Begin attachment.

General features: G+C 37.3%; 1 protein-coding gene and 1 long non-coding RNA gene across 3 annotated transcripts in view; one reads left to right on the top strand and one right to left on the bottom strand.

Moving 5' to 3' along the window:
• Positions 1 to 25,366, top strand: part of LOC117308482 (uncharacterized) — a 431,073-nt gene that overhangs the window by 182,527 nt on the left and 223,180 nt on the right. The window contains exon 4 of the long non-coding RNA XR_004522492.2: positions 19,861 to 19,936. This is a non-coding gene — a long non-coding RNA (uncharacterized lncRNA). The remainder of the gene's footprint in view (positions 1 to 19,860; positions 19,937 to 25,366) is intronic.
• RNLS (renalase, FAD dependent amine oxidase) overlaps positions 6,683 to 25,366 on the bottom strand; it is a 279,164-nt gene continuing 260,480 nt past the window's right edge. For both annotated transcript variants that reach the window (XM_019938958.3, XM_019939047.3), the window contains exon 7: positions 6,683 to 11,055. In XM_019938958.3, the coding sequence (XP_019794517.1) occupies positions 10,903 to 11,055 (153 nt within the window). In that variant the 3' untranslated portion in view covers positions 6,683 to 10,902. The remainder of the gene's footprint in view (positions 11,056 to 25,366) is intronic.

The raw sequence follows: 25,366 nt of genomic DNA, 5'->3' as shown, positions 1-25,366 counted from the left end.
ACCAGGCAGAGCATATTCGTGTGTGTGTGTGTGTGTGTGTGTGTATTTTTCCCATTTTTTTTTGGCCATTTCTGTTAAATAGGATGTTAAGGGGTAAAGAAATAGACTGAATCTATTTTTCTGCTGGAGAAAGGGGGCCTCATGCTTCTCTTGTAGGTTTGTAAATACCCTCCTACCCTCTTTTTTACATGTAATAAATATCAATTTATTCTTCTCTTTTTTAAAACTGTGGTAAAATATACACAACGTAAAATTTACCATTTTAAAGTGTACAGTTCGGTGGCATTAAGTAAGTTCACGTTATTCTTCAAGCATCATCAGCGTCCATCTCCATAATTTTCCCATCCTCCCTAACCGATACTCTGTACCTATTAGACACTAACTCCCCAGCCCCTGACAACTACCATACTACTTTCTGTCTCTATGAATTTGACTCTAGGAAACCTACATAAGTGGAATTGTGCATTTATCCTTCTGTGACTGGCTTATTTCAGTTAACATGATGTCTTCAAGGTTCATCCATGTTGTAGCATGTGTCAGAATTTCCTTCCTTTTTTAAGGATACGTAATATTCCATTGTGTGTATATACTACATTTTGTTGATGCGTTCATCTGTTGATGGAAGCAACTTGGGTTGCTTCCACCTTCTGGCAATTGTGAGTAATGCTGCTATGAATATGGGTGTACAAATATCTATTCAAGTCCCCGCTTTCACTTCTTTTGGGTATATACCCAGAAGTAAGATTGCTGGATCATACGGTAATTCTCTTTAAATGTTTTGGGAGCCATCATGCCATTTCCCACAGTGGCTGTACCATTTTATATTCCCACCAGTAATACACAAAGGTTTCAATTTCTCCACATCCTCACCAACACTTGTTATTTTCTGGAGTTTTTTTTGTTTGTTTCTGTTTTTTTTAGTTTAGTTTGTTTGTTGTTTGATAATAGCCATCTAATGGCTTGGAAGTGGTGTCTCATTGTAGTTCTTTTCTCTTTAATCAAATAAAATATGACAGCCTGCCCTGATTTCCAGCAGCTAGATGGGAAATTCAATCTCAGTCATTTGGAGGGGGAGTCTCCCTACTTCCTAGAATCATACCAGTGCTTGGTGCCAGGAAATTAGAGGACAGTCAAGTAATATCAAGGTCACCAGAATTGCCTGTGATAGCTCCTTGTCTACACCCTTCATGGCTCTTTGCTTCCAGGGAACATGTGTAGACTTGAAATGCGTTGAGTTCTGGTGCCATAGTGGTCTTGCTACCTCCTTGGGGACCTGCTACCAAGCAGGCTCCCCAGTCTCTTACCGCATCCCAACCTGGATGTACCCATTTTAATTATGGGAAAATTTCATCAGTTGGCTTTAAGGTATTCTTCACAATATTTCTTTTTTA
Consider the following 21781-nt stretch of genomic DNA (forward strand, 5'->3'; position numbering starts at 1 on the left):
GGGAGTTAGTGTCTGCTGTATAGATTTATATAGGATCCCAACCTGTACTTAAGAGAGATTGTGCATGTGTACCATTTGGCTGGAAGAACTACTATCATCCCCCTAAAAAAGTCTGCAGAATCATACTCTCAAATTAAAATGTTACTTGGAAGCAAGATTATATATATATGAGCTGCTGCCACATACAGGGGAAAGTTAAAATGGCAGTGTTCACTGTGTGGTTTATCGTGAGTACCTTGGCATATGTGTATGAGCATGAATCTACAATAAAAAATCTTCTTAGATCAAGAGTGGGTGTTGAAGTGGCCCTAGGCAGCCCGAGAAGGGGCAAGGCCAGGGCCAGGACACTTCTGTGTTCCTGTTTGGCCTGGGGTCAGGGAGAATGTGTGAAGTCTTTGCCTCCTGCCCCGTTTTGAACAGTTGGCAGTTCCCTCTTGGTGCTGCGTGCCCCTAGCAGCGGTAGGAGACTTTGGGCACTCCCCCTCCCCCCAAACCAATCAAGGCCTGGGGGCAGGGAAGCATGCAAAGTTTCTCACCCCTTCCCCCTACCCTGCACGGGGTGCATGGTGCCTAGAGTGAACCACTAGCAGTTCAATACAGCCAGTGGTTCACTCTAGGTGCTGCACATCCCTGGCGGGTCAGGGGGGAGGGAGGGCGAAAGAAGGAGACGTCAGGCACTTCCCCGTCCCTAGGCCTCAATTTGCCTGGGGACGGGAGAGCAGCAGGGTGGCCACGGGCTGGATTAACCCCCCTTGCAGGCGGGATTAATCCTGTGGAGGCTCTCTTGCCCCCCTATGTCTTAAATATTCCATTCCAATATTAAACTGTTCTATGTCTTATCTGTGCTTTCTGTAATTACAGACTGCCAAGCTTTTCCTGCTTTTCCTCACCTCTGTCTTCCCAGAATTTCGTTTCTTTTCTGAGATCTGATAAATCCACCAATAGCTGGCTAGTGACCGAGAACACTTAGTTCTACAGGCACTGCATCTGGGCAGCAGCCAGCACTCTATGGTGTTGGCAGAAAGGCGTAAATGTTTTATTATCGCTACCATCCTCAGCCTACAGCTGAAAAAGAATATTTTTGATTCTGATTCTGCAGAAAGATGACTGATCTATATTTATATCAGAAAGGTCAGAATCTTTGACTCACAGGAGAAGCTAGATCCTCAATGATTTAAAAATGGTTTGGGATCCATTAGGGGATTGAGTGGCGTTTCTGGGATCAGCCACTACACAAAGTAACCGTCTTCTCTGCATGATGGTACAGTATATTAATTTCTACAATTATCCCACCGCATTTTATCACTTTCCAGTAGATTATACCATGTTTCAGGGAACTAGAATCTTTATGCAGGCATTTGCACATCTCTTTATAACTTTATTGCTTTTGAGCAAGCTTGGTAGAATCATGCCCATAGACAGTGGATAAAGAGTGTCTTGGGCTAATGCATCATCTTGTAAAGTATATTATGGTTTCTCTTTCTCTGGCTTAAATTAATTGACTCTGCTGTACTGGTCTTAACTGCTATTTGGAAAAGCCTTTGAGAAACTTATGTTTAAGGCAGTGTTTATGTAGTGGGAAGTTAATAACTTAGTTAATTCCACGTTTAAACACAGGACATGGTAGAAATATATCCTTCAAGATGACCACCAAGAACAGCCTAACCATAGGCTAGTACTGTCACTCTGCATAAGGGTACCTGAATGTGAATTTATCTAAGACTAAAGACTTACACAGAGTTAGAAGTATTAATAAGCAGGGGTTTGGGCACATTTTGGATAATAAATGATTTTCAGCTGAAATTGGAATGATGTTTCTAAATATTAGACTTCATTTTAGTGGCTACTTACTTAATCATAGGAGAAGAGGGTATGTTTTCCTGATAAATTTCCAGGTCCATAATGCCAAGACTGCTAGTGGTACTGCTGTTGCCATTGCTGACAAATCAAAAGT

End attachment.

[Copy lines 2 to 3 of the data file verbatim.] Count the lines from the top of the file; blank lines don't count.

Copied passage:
Moving 5' to 3' along the window:
• Positions 1 to 25,366, top strand: part of LOC117308482 (uncharacterized) — a 431,073-nt gene that overhangs the window by 182,527 nt on the left and 223,180 nt on the right. The window contains exon 4 of the long non-coding RNA XR_004522492.2: positions 19,861 to 19,936. This is a non-coding gene — a long non-coding RNA (uncharacterized lncRNA). The remainder of the gene's footprint in view (positions 1 to 19,860; positions 19,937 to 25,366) is intronic.